The ins and outs of style. Books could and have been written on dressing stylishly. What they all boil down to is this: styles change--frequently. Ergo, you are going to have to go shopping to stay in style. Styles change seasonally, so fall's colors will not be spring's colors, and this season's hem lines will not be next season's hem lines. And men's fashion is not immune from change either, although the changes remain around for longer. Flat front trousers versus pleated front trousers. Two button suits versus three or four button suits. Straight leg pants versus flared leg pants. Trouser cuffs versus no cuffs.

Style addiction is a very real problem in many frum communities. And it is partially fueled by having clothing stores in the community, owned by frum people who are not going to make a living if you wear the same suit for the next 10 years.

The Cleaner Must Have Shrunk My Suit: Weight and size fluctuate, sometimes for biological reasons and sometimes for many other reasons. Women and men frequently have multiple wardrobes--the before and after method of getting dressed. It seems that the answer to "this doesn't fit right any more" is to go shopping rather than to try and do something about any weight loss or gain. Newly married couples in their first few years are particularly prone to this malady.

So How Much Will Clothing Cost Us? If you are trying to figure out how much to budget for clothing then first make a list of absolutely everything that you can wear. Don't just stick to the obvious. Underwear also needs to be paid for. And socks and stockings. And gloves and scarfs. And foot wear of all kinds such as various kinds of shoes, boots, and slippers. And robes and pajamas and nightgowns. And hats, male and female. Now figure out what kinds of activities you will be participating in. Ask yourself what community standards are where you are living. And be honest and rate yourself on the "I want to be in style" scale. And then really be honest and ask yourself where you are willing to shop--does it have to be Lord and Taylors or Bloomingdales or one of the "Avenue" shops? Or are you willing to spend some time in the discount malls or online?

Toss this figure into your budget--and it is way too low for many, many people that I know--at least as a place holder to remind you that clothing has to be paid for. Let's add in "only" $2500 a year for clothing the two of you. That brings our total for a place to live, cars, food and clothing to $60,700. After tax income. And you're not finished yet. There is more, way more, that needs to go into the budget.

To be continued.


the apple said...

Overheard at a l'chaim: "That woman really should not have worn such an inappropriate outfit. All it does is force the rest of us to speak loshon horah"

That has to be the most messed-up logic and worst self-serving justification I have ever heard. Okay, maybe not ever, but it's up there.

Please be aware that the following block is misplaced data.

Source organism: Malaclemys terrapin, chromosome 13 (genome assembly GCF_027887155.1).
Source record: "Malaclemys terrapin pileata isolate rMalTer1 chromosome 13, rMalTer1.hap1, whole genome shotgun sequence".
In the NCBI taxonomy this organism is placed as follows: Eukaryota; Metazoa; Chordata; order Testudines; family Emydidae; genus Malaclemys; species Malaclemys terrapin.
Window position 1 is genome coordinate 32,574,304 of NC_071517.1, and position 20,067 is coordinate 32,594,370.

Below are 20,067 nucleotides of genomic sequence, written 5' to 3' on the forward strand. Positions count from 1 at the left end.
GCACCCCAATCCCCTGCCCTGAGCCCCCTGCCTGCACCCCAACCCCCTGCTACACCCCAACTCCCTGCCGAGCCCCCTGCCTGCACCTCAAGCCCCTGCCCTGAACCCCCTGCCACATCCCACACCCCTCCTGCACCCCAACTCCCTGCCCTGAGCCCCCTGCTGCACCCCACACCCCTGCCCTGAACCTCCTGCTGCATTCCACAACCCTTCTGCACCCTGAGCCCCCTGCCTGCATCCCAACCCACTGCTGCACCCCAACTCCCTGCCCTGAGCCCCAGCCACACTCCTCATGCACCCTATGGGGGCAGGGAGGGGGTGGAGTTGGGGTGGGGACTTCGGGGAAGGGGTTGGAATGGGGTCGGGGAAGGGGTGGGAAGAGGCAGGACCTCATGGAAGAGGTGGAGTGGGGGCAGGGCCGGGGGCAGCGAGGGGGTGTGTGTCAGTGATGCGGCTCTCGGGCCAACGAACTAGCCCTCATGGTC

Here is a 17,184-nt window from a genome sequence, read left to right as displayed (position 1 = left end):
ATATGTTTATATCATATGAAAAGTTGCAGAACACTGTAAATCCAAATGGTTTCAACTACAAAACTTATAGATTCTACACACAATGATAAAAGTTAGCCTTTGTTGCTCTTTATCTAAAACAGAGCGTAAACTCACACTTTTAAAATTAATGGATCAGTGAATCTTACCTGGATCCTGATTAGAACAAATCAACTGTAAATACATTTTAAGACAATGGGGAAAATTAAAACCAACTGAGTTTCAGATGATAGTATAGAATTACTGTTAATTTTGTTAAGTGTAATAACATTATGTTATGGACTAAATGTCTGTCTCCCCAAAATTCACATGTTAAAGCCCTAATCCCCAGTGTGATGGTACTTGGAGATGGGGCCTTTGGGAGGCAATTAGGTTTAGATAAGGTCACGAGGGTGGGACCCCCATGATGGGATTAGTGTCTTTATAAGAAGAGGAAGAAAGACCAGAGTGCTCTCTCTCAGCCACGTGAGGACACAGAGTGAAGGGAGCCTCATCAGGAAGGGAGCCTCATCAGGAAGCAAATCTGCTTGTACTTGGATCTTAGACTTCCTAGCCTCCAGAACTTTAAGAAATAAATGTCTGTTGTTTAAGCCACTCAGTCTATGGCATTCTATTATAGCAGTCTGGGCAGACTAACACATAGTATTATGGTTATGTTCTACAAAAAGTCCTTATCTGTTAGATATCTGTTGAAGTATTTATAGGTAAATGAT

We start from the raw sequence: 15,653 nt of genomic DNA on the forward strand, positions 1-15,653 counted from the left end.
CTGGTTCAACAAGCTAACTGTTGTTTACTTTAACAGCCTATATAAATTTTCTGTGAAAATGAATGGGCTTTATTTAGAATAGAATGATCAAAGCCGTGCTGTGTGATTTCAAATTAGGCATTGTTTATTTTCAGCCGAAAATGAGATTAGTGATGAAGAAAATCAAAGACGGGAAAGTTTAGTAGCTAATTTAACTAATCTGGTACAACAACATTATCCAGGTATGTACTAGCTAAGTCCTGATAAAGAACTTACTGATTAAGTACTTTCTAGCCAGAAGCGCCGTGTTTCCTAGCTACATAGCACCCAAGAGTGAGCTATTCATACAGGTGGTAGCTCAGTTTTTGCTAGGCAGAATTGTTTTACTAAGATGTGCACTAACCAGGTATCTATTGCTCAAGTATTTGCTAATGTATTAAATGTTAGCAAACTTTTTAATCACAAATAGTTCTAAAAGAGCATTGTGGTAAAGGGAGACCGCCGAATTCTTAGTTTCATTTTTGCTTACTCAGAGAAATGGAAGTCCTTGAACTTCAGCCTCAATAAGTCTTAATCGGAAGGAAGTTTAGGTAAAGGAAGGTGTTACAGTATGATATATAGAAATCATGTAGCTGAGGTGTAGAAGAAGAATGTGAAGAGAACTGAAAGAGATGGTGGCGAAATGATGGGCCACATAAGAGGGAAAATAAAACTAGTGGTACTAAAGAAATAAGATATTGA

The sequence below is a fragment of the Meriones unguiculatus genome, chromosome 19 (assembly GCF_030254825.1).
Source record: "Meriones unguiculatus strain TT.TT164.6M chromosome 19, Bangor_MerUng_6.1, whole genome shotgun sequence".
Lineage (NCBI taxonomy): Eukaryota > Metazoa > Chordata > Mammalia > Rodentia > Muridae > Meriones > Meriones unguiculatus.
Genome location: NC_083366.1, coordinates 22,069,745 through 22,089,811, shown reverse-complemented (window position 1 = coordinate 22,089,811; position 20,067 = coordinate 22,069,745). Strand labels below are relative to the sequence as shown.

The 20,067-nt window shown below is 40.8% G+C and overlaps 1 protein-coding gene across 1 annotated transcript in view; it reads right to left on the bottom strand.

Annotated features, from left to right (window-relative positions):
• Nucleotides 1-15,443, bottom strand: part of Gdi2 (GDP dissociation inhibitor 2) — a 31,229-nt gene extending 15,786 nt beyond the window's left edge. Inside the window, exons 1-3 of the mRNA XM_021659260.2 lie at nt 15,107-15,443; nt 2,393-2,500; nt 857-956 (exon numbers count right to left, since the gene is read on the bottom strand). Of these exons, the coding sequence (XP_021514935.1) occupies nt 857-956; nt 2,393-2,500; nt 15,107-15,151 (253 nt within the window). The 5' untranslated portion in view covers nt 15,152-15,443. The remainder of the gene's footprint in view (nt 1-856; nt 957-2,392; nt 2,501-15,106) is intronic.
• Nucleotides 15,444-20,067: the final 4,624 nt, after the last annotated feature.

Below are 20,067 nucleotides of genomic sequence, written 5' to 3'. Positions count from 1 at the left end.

Also, it seems to be that most of the reasons you listed for needing a new wardrobe seem to have to do with what other people are going to think about how you are dressed. Not that you should go out of your way to smack community standards of tznius in the face, but I think it's a little sad that it would be so concerning what other people think. Grrrrrrrrrr. This subject bothers me to no end.

ProfK said...

It bothers me too but it's not only tsnius issues--it's "appropriateness" as decided by I don't know whom and everyone follows along. Try wearing a hat to teach in most of the frum schools--no way, no how. Has nothing to do with tsnius when the head is completely covered.

Nor is it only a Jewish thing. Many businesses and offices have a "style" of dressing that they expect their employees to meet.

I can only offer this crumb of comfort: when you get to be my age you start to do what you want and wear what you want and your age offers a protection of sorts. People may look at you strangely but they mostly keep their mouths shut.

Anonymous said...

Sorry but your 2500 would barely cover my wife. And yes, this is probably the argument we have the most is what clothes cost her. But her mother and even my mother back her up. To be honest I hate the whole shtick of having to wear what they are all wearing.

Anonymous said...

If children had to wait to get married until they could have all the money you show here they would not be marrying until very late, maybe in the late 20s or 30s. That is not acceptable for frum communities so they marry early and they carry some debt and their parents help out and they get out of debt with no problem. You are being very alarmist here. The debt problem is just not all that big a deal.

Bas~Melech said...

You didn't factor in maternity clothes. When needed, they can cost double the price of ordinary clothing. And it's twice as hard to find them tsniusdik.

Anonymous said...

If you shop the jewish stores there is no way that 2500 will cover things just for the woman alone and not counting the man. For sure not in Brooklyn or the five towns area.